FlexSim allows you to have variability in your simulation runs through the use of statistical distributions. These randomly generated values give you more accurate results than a static set of data. Using the Experimenter you can run multiple replications of various scenarios, each of which can produce different results. You can compare and analyze those results for a more thorough understanding of your simulated system, or for the creation of confidence intervals.
However, when you are building a model and want to validate your results, or you are trying to fix an error in your model, these varying results may be undesired. In these cases it can be useful to have your model be repeatable.
This topic lists all the ways to make your model repeatable.
Repeat Random Streams
This option can be found under the Statistics Menu. If checked, every time you reset and run the model the random number generator will produce the same sequence of numbers. This makes it possible to have the results of your model be the same for each simulation run. If repeatable results are desired, this must always be checked.
To truly have a repeatable model, the conditions below must be satisfied.
Task Executer Reset Position
If your Task Executers do not have a reset position, then when you reset and run your model, those Task Executers will start from wherever they were at the end of your last simulation run. This means that the Task Executers will have different travel times from run to run, which will affect your results.
In order to set a reset position, right click on the Task Executer and select Edit > Set Object Reset Position.
Or to set the reset position for multiple Task Executers at once, shift-select or Ctrl-click a group of Task
Executers, then highlight one of the selected objects and click the "Set" Position on Reset button in the View >
Edit Selected Objects section of Quick Properties.
Custom Draw Code
If any of your objects have code in the "Custom Draw" trigger, make sure that that code does not include any calls to functions that use the random number generator, such as statistical distributions.
If any of your code queries an item's location, you must call the function updatelocations() on the item or the Fixed Resource object containing the item before making your query. If updatelocations() is not called, the location returned will be where the item was when it was last drawn. Drawing rates vary with the run speed, so if updatelocations() is not called, model results will vary between running the model slowly and running it quickly, or running on different hardware.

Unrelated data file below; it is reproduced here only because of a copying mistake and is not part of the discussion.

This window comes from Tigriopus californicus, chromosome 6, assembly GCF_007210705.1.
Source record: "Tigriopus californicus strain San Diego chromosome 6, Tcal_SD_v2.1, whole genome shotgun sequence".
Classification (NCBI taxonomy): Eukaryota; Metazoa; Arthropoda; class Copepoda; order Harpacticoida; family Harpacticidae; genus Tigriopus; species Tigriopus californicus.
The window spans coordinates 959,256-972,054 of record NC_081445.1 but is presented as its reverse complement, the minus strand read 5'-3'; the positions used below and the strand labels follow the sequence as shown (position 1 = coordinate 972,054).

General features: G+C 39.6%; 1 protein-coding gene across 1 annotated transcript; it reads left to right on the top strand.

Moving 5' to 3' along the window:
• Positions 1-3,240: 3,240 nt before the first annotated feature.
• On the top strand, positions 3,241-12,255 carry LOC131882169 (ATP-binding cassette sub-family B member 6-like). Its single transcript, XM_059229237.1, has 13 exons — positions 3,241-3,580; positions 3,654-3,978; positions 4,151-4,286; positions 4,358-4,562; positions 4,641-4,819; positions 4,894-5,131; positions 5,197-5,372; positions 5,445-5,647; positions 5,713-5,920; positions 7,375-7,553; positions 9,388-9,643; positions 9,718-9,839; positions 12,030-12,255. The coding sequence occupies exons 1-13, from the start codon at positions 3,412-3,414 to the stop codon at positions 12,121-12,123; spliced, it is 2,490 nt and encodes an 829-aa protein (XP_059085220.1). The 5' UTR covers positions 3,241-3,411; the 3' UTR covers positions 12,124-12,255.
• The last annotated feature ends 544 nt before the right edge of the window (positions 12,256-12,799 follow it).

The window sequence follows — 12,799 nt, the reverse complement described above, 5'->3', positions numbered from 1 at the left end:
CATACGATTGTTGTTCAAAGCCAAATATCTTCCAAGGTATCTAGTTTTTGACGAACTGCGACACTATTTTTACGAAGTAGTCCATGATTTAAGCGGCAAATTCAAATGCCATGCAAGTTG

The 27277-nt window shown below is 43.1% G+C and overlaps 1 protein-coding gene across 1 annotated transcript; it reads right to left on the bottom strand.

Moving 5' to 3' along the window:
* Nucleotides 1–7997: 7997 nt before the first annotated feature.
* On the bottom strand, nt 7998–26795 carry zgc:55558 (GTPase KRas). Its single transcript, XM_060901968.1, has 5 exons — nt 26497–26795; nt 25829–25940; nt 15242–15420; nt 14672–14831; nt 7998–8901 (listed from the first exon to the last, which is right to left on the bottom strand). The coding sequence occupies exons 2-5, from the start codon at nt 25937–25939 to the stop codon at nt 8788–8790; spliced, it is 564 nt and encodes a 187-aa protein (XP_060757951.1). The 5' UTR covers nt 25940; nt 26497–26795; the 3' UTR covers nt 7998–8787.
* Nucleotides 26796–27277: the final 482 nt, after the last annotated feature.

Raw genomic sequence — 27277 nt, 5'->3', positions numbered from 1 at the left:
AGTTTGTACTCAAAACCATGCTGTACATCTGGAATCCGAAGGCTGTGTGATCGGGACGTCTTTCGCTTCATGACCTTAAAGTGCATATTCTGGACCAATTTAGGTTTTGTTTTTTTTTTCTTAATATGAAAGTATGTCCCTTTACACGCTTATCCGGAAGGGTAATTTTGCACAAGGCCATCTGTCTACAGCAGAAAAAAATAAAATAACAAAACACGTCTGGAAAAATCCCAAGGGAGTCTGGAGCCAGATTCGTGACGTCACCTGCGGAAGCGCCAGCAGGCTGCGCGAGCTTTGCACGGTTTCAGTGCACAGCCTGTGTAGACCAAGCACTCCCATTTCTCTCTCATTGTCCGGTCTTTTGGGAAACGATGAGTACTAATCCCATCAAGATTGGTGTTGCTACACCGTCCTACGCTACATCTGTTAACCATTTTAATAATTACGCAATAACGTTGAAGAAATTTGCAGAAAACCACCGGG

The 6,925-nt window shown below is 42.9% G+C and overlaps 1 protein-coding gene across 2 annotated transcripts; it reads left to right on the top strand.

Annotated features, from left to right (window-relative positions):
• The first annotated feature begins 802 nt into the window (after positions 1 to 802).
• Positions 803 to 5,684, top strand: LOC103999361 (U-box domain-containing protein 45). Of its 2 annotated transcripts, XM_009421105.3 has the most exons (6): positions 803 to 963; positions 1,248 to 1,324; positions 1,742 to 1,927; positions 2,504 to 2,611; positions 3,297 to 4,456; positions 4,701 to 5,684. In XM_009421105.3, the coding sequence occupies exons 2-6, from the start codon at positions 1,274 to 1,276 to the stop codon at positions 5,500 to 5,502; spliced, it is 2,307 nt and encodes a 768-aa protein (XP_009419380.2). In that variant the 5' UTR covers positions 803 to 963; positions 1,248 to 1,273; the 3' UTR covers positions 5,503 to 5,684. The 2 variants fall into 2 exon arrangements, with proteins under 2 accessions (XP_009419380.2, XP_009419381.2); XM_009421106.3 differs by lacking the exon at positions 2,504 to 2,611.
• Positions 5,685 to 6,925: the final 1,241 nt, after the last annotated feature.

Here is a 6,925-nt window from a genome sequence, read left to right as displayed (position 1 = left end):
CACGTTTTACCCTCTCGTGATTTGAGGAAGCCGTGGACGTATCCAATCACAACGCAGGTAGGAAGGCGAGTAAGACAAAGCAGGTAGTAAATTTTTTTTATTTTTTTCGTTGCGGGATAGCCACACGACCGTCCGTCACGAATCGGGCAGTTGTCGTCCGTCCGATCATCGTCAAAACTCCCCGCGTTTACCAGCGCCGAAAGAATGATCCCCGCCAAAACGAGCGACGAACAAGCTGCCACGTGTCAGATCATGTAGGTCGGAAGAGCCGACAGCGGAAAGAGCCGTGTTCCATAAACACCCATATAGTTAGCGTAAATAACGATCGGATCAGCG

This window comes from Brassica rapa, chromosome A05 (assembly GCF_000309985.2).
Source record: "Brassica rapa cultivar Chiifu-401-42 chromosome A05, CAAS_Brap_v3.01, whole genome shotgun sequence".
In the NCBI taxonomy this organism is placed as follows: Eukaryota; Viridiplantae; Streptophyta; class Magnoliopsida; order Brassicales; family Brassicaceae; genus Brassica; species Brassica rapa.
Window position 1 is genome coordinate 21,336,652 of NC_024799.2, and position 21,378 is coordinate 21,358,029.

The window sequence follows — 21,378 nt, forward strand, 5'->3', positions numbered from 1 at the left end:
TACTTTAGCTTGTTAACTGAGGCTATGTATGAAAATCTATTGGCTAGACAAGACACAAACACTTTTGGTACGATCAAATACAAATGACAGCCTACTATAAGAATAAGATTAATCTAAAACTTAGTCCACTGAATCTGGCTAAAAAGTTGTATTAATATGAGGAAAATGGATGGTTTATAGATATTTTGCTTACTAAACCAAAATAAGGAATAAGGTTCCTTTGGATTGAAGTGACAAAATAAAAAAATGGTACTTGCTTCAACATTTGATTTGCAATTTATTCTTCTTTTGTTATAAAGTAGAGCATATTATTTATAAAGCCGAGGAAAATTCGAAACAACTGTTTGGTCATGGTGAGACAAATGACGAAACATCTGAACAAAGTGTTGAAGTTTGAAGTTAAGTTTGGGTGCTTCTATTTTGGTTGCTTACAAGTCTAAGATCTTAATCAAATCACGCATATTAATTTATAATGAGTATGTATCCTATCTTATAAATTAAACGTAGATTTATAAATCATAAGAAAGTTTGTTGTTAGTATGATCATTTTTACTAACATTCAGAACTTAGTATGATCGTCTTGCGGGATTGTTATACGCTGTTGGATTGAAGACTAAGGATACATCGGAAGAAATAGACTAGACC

Keep in mind that loading/unloading an item while it is moving (on a conveyor, for example), requires that its location be queried. As such, updatelocations() should be called immediately before loading/unloading items to/from a moving location.
Declared variables in custom code should always be initialized to some default value. Failure to do so can result in variables containing random data. If there are any circumstances under which a variable might be accessed before it has explicitly been set, random data in that variable may cause non-repeatable behavior in your model.
int myNumber; //the myNumber variable will have random data
int myValidData = 0; //by initializing to a value that I can account for in my code, I guarantee that no random behavior will be introduced by uninitialized variables
treenode myObject; //because I did not initialize this value, there is no telling what it is referencing. It is not NULL by default!
treenode myNode = NULL; //much better to specify a NULL treenode, or some other treenode, as the default value, rather than assume (or hope) that an uninitialized variable will be NULL.
If at any time during your model run values of persistent data are changed, that data will not change back to its original state on model reset. Examples of persistent data include Global Tables and object labels. Be sure to add code into OnReset triggers that will change the data back to its original state.
For object labels, one way to do this is to check Automatically Reset Labels on the object's Label page.
If any of your logic is based on data that will always vary, your model will never be repeatable. You should re-architect those portions of your logic to avoid basing decisions or conditions on non-repeatable data.